Bettering Plainfield with the facts since 2005

Tuesday, May 29, 2018

(UPDATED) Plainfield YMCA closing forever Thursday


The YMCA has stood at Watchung Avenue and
East 6th Street for 95 years. It closes forever Thursday.

[UPDATED at 11:20 AM: Board President Kieran Anderson informed me by text message Wednesday morning that while the building will no longer house the YMCA and is to be sold, the organiztion will continue to offer its programs at another location in the city.

Further, their labor attorney advises them that since there are fewer than 100 full-time employees (there are just 10), the WARN Act on noticing employees does not apply. -- Dan]

Word came out of the blue Tuesday evening that one of Plainfield's oldest and most cherished institutions -- the Plainfield YMCA -- is closing its doors forever as of the end of business Thursday, May 31.

Those who follow these things know that the YMCA has been in financial difficulties for quite some time -- since before the current CEO Ravenell Williams came on board.

The board has struggled valiantly to keep the organization afloat, and high hopes were helf out for the construction of a residential facility for those who "age out" of foster care.

Such a program was expected to provide individual living spaces for these late-teen young people as well as services to help them navigate the world of work, achieving financial stability and eventually moving out on their own.

Though partial funds for the project were designated by the state, the YMCA simply wasn't able to swing the deal.

According to the Plainfield Public Library (see here), which has one linear foot of YMCA records in its Plainfield collection, the Plainfield YMCA was actually organized in 1868, the year before Plainfield was incorporated as a city. That would make 2018 its 150th year of service to the community.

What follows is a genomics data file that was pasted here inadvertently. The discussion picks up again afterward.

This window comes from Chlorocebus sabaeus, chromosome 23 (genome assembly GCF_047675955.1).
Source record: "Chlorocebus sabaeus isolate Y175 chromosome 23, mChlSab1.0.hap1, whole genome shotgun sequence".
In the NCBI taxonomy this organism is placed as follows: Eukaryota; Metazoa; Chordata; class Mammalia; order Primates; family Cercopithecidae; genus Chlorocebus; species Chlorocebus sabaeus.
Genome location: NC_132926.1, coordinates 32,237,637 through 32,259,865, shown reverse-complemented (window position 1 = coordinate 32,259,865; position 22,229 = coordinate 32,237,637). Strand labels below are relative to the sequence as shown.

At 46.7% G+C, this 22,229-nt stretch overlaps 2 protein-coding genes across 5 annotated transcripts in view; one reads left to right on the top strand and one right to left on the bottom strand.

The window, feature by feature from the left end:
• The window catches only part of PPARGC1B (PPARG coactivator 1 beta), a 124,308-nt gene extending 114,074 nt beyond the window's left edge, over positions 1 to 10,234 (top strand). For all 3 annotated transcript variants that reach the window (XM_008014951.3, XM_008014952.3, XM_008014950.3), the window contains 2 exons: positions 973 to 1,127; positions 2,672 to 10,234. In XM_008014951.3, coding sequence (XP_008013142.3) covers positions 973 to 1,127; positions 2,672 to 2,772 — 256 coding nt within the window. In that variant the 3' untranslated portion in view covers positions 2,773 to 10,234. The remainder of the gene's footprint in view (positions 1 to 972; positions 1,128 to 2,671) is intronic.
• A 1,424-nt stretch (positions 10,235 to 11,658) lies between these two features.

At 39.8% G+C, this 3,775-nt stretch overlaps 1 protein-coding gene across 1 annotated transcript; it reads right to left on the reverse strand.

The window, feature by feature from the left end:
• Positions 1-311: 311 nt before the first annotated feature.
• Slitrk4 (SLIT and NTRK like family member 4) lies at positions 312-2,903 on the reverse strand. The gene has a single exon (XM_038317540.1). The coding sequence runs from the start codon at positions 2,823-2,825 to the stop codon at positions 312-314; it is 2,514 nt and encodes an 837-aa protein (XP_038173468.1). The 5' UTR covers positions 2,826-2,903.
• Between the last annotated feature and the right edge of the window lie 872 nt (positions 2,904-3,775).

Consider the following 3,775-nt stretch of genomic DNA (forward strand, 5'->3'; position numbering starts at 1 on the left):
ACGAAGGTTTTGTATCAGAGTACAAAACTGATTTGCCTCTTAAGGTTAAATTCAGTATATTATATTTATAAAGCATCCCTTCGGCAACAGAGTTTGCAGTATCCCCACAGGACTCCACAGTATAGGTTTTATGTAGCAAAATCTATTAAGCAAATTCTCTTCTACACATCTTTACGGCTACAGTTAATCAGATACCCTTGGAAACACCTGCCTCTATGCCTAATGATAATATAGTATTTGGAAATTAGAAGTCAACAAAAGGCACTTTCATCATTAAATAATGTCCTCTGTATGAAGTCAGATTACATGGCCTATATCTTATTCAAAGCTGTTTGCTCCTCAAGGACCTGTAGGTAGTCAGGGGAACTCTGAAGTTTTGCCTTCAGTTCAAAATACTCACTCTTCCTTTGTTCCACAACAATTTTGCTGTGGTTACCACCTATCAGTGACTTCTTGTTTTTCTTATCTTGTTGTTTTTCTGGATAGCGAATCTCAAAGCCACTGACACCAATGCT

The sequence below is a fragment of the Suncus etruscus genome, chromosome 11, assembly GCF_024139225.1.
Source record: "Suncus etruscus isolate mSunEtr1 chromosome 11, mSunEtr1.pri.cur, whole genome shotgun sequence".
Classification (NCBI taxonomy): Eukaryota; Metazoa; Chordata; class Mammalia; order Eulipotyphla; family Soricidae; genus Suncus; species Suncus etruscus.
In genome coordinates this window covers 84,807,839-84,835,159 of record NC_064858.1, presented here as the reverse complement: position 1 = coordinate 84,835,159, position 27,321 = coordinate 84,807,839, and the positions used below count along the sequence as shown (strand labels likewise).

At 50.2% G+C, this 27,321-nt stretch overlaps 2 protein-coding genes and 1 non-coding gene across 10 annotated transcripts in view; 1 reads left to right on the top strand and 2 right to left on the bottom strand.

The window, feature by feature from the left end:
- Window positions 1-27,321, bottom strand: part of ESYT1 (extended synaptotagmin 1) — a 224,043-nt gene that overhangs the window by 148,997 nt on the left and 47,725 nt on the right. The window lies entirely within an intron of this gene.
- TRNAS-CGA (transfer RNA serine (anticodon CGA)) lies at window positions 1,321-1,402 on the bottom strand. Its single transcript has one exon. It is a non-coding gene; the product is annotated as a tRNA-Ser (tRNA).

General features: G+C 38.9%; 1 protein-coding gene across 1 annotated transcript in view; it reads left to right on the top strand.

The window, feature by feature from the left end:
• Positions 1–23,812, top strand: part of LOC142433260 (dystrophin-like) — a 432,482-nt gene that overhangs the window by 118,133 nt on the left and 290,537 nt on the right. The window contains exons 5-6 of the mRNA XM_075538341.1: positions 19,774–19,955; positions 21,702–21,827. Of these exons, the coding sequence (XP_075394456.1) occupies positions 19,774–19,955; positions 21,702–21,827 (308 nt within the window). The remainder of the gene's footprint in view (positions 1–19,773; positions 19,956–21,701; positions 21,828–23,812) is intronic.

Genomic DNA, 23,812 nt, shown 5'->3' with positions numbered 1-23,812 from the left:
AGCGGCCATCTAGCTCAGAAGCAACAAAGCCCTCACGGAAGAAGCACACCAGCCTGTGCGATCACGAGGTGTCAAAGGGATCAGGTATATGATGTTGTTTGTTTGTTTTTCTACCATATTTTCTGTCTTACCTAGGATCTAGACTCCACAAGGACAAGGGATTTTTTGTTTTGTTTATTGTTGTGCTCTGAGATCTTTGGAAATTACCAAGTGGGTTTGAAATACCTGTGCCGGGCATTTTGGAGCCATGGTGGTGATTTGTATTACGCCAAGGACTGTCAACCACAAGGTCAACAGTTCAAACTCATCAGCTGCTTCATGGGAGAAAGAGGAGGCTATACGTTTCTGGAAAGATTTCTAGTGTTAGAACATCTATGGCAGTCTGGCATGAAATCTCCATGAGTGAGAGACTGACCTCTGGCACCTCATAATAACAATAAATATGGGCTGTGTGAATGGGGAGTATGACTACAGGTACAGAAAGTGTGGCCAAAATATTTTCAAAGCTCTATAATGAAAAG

Though interest in a YMCA for African American residents surfaced in 1894, it wasn't until 1923 that a local African American dentist Dr. A. E. Thompson led a funding campaign that led to the establishment of the Moorland Branch.

When that building burned down in 1955, many in the African American community felt that it should not be rebuilt and that the Moorland Branch should be merged into the Central YMCA.

After much controversy, this was done, with the staffs and memberships of the Moorland Branch merged into the Watchung Avenue site.

In 1952, the creation of "family memberships" gave women and girls full access to the YMCA's programs, which was actually progressive for the time but had the unfortunate effect of putting pressure on its sister organization, the Plainfield YWCA.

2018 marks the 95th year that the YMCA has welcomed youngsters and adults to its nationally landmarked facility on the corner of Watchung Avenue and East 6th Street.

As sad as the closing is, it is even sadder that the YMCA and its Board did not see fit to give employees any more of a heads up than a notice on Tuesday. That certainly doesn't accord with state and federal law in these matters, but who you gonna complain to?




 -- Dan Damon [ follow ]

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